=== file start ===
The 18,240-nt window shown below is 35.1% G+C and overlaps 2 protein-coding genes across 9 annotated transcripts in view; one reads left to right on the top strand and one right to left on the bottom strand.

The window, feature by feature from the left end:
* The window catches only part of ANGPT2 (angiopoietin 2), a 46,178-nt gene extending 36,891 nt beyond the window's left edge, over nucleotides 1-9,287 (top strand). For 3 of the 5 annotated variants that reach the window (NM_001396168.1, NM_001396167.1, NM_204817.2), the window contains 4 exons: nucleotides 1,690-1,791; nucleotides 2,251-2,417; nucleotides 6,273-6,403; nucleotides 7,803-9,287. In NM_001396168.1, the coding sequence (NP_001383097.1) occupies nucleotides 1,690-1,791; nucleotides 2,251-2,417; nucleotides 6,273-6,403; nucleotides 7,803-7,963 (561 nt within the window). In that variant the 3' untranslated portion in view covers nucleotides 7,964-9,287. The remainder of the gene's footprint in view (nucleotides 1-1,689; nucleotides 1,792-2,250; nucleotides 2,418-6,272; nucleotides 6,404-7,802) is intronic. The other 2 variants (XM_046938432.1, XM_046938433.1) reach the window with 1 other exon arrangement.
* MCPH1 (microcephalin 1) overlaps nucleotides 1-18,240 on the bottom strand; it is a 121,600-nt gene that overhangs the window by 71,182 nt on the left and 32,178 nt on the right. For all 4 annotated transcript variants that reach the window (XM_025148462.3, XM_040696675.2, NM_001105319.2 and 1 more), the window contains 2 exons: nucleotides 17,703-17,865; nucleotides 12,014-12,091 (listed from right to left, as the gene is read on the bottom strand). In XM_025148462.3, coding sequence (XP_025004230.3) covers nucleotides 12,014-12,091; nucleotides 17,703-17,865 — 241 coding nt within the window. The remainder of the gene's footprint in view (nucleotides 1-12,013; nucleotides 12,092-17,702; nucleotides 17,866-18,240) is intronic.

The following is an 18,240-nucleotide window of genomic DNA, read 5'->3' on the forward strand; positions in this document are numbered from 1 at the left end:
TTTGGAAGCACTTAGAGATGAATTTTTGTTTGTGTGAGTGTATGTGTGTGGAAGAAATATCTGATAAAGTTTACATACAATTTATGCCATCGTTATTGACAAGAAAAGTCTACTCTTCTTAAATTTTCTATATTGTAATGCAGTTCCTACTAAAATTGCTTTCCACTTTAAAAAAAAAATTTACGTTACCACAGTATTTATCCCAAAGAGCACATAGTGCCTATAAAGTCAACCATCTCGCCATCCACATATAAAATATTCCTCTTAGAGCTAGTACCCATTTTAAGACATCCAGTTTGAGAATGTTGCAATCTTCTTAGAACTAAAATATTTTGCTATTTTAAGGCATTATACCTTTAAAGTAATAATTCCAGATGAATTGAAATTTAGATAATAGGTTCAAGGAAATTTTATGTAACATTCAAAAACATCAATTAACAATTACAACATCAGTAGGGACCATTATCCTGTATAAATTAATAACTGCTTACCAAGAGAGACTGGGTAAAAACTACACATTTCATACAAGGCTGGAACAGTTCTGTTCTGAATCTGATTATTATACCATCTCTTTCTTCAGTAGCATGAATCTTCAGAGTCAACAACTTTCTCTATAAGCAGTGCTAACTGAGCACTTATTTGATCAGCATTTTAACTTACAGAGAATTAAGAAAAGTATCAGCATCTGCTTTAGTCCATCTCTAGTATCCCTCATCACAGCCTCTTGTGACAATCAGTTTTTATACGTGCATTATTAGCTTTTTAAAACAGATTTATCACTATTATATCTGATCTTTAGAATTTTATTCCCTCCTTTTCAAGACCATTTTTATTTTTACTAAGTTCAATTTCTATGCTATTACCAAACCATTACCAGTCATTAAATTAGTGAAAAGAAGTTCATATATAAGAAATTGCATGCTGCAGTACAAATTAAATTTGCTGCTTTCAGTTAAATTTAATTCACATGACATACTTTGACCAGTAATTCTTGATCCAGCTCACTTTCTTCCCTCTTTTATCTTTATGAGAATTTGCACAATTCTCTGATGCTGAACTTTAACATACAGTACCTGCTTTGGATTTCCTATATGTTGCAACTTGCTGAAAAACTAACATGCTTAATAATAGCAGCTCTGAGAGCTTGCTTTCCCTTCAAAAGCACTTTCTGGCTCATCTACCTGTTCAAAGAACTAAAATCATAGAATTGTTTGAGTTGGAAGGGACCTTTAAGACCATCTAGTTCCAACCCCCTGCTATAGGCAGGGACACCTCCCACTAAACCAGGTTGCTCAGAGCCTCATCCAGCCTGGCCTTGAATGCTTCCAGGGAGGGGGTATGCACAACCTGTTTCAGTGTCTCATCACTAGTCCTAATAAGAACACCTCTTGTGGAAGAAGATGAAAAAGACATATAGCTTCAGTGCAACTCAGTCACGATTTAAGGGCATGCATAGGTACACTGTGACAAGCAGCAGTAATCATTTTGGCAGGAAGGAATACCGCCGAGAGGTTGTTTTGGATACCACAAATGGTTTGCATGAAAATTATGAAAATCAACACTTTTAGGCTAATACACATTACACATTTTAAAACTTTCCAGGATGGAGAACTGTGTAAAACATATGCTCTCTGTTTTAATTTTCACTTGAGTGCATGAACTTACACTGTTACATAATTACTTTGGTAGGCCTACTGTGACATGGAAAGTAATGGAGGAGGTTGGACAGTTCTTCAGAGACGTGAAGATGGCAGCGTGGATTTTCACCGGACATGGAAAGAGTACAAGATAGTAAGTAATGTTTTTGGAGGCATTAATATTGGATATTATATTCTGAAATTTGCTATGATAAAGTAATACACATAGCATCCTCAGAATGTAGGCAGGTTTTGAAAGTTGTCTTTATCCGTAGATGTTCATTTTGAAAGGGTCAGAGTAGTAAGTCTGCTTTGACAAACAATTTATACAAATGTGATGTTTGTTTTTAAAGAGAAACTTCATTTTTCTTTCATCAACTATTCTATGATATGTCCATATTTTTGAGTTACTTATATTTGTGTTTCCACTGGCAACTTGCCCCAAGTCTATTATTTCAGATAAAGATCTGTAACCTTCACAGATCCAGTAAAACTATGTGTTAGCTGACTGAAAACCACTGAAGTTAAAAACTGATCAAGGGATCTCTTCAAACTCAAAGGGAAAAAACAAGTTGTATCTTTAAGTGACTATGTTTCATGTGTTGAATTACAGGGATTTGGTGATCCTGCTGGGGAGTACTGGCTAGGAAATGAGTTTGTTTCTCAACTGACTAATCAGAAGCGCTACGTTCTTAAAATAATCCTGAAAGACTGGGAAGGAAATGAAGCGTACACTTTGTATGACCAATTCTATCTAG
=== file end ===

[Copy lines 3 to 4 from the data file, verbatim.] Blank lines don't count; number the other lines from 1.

* The window catches only part of ANGPT2 (angiopoietin 2), a 46,178-nt gene extending 36,891 nt beyond the window's left edge, over nucleotides 1-9,287 (top strand). For 3 of the 5 annotated variants that reach the window (NM_001396168.1, NM_001396167.1, NM_204817.2), the window contains 4 exons: nucleotides 1,690-1,791; nucleotides 2,251-2,417; nucleotides 6,273-6,403; nucleotides 7,803-9,287. In NM_001396168.1, the coding sequence (NP_001383097.1) occupies nucleotides 1,690-1,791; nucleotides 2,251-2,417; nucleotides 6,273-6,403; nucleotides 7,803-7,963 (561 nt within the window). In that variant the 3' untranslated portion in view covers nucleotides 7,964-9,287. The remainder of the gene's footprint in view (nucleotides 1-1,689; nucleotides 1,792-2,250; nucleotides 2,418-6,272; nucleotides 6,404-7,802) is intronic. The other 2 variants (XM_046938432.1, XM_046938433.1) reach the window with 1 other exon arrangement.
* MCPH1 (microcephalin 1) overlaps nucleotides 1-18,240 on the bottom strand; it is a 121,600-nt gene that overhangs the window by 71,182 nt on the left and 32,178 nt on the right. For all 4 annotated transcript variants that reach the window (XM_025148462.3, XM_040696675.2, NM_001105319.2 and 1 more), the window contains 2 exons: nucleotides 17,703-17,865; nucleotides 12,014-12,091 (listed from right to left, as the gene is read on the bottom strand). In XM_025148462.3, coding sequence (XP_025004230.3) covers nucleotides 12,014-12,091; nucleotides 17,703-17,865 — 241 coding nt within the window. The remainder of the gene's footprint in view (nucleotides 1-12,013; nucleotides 12,092-17,702; nucleotides 17,866-18,240) is intronic.